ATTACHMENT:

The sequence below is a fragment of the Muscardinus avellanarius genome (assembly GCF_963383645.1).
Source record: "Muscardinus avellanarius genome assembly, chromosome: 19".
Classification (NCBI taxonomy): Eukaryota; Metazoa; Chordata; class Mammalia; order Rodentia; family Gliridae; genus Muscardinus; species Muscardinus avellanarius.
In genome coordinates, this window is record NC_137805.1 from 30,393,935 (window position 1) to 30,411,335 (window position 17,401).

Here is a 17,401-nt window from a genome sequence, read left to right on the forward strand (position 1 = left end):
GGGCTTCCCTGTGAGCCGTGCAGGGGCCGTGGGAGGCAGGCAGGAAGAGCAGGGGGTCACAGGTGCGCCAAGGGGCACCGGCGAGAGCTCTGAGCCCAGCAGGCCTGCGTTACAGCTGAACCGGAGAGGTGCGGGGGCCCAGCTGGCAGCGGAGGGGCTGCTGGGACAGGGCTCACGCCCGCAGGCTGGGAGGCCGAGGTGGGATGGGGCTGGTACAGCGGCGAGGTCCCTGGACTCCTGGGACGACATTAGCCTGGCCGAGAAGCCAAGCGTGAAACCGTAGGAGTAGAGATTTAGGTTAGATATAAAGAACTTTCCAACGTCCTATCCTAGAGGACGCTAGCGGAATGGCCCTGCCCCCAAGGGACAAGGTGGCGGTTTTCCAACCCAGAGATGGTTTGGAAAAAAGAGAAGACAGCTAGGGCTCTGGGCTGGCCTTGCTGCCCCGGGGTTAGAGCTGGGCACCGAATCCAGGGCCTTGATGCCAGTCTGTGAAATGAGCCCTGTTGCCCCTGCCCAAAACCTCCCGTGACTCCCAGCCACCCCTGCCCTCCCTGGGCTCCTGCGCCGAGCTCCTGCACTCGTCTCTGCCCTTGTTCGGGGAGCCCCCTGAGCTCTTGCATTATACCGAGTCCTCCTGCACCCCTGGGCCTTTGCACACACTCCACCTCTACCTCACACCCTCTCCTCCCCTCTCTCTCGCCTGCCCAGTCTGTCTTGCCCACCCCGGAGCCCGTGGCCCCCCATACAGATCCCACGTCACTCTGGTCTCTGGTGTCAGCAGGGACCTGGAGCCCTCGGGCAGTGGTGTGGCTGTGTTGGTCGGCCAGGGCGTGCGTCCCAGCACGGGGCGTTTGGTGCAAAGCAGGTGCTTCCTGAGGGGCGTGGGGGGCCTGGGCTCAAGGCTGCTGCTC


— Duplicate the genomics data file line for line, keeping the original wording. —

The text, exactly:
The sequence below is a fragment of the Muscardinus avellanarius genome (assembly GCF_963383645.1).
Source record: "Muscardinus avellanarius genome assembly, chromosome: 19".
Classification (NCBI taxonomy): Eukaryota; Metazoa; Chordata; class Mammalia; order Rodentia; family Gliridae; genus Muscardinus; species Muscardinus avellanarius.
In genome coordinates, this window is record NC_137805.1 from 30,393,935 (window position 1) to 30,411,335 (window position 17,401).

Here is a 17,401-nt window from a genome sequence, read left to right on the forward strand (position 1 = left end):
GGGCTTCCCTGTGAGCCGTGCAGGGGCCGTGGGAGGCAGGCAGGAAGAGCAGGGGGTCACAGGTGCGCCAAGGGGCACCGGCGAGAGCTCTGAGCCCAGCAGGCCTGCGTTACAGCTGAACCGGAGAGGTGCGGGGGCCCAGCTGGCAGCGGAGGGGCTGCTGGGACAGGGCTCACGCCCGCAGGCTGGGAGGCCGAGGTGGGATGGGGCTGGTACAGCGGCGAGGTCCCTGGACTCCTGGGACGACATTAGCCTGGCCGAGAAGCCAAGCGTGAAACCGTAGGAGTAGAGATTTAGGTTAGATATAAAGAACTTTCCAACGTCCTATCCTAGAGGACGCTAGCGGAATGGCCCTGCCCCCAAGGGACAAGGTGGCGGTTTTCCAACCCAGAGATGGTTTGGAAAAAAGAGAAGACAGCTAGGGCTCTGGGCTGGCCTTGCTGCCCCGGGGTTAGAGCTGGGCACCGAATCCAGGGCCTTGATGCCAGTCTGTGAAATGAGCCCTGTTGCCCCTGCCCAAAACCTCCCGTGACTCCCAGCCACCCCTGCCCTCCCTGGGCTCCTGCGCCGAGCTCCTGCACTCGTCTCTGCCCTTGTTCGGGGAGCCCCCTGAGCTCTTGCATTATACCGAGTCCTCCTGCACCCCTGGGCCTTTGCACACACTCCACCTCTACCTCACACCCTCTCCTCCCCTCTCTCTCGCCTGCCCAGTCTGTCTTGCCCACCCCGGAGCCCGTGGCCCCCCATACAGATCCCACGTCACTCTGGTCTCTGGTGTCAGCAGGGACCTGGAGCCCTCGGGCAGTGGTGTGGCTGTGTTGGTCGGCCAGGGCGTGCGTCCCAGCACGGGGCGTTTGGTGCAAAGCAGGTGCTTCCTGAGGGGCGTGGGGGGCCTGGGCTCAAGGCTGCTGCTC